The Future of Oil
A New Way of Life
"You'll have to drive a car." When you leave New York City, or perhaps other cosmopolitan areas with tons of people who use public transportation, you do not need a soothsayer to find out. That means haggling at a dealership followed by regular visits to gas stations. It also means dependency upon fossil fuels with a modicum of ethanol, a feel-good additive. As a writer, accustomed to accepting a literary premiss, mine or someone else's, if only to give an idea a whirl, I can easily envision a working, thriving city, village, or rural hamlet foregoing the use of refined oil. Or, there could be a limited supply earmarked for restricted vehicles. The entirety would not be a strange warphole leading back into the past. No, not at all. If anything, it would be a more advanced and civilized leap forward into the future.
The lack of necessity for excessive car travel and transportation of both people and cargo is something to contemplate as the atmosphere here at home appears to fall in sync with the warrior mentality that holds sway in other, more dangerous countries. Most of them have ties to oil thicker than blood. There is also the fact that cars need not run on gasoline. Or, if they do, can get much better mileage. Thinning air traffic would also aid home security and lessen the current, routine discomforts of so fuel consuming an option. Next, it is a simple if arduous task to rebuild America so that the things we love to purchase and bring home are kept within safer, shorter distances. Further, if war ramps up and so much fuss over ground troops evaporates, the domestic population would be prepared for rationing. If rationing helps win the next war, it would be well worth it. To find alternatives that would make rationing inessential would be even more worth it.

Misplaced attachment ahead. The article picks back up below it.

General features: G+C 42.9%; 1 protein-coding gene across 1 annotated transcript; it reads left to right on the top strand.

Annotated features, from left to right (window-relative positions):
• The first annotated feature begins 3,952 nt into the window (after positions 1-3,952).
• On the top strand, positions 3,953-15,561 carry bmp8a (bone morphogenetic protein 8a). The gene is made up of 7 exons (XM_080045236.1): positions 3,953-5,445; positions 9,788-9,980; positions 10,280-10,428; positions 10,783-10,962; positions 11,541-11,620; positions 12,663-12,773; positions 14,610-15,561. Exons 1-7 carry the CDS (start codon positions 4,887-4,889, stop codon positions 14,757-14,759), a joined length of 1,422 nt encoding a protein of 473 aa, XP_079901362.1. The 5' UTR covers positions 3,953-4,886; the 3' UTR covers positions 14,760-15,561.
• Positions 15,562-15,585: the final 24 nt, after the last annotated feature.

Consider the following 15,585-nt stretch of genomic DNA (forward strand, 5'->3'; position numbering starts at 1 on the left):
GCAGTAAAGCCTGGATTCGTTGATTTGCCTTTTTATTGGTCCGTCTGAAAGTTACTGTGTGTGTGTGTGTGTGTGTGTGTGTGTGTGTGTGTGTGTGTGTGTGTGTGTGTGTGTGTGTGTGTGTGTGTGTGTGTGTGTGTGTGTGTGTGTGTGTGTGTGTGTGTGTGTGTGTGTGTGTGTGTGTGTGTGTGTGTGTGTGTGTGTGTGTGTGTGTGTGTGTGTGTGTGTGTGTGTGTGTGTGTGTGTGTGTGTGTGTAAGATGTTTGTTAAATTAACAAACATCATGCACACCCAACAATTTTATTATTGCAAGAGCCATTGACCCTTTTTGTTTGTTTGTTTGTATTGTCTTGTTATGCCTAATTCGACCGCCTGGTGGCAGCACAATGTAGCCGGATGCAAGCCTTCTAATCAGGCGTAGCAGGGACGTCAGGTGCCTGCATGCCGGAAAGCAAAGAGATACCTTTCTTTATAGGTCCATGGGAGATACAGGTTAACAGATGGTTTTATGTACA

Burkburnett, Texas Oil Boom
The Early 1900s
The story is told in Oil Boom how Captain Burk Burnett established a ranch and worked out a lease with Quanah Parker, Comanche Chief, to allow his cattle to graze. This was in 1900. He had long since moved on before the boom in the town named after him, Burkburnett, hosted a gusher that gave birth to sixty companies. These stories and others, more or less true, if embellished, made oil the foundation of many, many fortunes. The history of oil companies is another matter -- well documented in The Prize (1992), a lengthy but informative documentary. For this hub, it suffices to say that the oil based hysteria, however justified, only served to facilitate an ultra-mobile society. It is even more mobile today with a mistifying assortment of wheels below and piloted planes above. In the unstoppable madness it should not be forgotten that things do not have to be like this. People can live, quite wholesomely, within defined areas, without great expenditure on fossil-fueled, "perpetual motion". Moreover, they do not have to "get away" as often as they are accustomed to. This is hardly a profound remark since 1900, let's say, to now, 2015/6, encompasses a mere one hundred and fifteen years. No big deal.